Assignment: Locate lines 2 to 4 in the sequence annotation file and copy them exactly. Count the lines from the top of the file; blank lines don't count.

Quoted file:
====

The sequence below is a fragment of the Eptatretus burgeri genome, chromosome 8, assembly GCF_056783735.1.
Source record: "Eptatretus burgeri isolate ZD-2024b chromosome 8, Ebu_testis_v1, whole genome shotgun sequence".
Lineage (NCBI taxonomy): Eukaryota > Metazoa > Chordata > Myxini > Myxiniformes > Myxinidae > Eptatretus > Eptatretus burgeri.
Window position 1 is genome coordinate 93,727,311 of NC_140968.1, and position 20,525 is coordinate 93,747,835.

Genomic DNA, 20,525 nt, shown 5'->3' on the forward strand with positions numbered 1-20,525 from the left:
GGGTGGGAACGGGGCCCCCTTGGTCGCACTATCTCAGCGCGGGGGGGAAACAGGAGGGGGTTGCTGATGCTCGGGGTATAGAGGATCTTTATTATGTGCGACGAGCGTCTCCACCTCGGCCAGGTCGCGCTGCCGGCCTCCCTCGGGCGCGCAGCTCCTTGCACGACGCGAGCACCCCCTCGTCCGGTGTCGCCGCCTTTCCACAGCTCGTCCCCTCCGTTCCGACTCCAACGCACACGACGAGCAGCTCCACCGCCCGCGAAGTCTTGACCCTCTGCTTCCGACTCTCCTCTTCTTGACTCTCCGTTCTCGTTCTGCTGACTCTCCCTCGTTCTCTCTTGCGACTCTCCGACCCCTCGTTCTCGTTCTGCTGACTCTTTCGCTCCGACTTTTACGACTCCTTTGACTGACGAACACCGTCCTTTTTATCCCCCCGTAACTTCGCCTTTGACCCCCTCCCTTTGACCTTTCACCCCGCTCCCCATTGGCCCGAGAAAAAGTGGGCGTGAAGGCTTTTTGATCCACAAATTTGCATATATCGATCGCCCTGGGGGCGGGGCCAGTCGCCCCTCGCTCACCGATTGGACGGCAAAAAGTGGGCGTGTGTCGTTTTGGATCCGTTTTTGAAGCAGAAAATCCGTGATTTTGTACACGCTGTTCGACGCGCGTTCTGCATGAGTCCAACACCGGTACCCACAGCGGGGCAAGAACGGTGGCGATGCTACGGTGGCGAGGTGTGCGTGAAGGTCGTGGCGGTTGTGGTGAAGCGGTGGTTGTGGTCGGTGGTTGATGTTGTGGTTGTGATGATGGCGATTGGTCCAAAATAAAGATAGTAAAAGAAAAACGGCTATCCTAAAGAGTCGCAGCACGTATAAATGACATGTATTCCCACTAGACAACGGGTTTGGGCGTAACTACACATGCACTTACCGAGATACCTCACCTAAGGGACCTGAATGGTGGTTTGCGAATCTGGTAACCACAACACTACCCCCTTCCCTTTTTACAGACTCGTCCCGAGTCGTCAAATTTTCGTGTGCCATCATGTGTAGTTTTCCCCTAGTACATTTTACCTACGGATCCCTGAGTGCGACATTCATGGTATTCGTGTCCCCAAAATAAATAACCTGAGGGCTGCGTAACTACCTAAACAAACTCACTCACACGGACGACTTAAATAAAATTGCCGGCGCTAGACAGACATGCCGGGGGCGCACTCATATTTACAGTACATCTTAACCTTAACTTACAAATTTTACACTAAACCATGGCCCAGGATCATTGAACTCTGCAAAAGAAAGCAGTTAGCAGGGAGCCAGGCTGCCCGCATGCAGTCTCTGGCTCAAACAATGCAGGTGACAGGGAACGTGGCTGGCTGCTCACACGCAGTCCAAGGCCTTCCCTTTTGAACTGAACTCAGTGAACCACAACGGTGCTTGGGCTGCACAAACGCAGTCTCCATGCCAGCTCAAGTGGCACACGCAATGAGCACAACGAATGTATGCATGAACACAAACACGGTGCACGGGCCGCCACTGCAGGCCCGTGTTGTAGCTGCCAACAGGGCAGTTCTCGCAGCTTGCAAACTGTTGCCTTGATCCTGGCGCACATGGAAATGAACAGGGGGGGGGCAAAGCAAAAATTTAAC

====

Source record: "Eptatretus burgeri isolate ZD-2024b chromosome 8, Ebu_testis_v1, whole genome shotgun sequence".
Lineage (NCBI taxonomy): Eukaryota > Metazoa > Chordata > Myxini > Myxiniformes > Myxinidae > Eptatretus > Eptatretus burgeri.
Window position 1 is genome coordinate 93,727,311 of NC_140968.1, and position 20,525 is coordinate 93,747,835.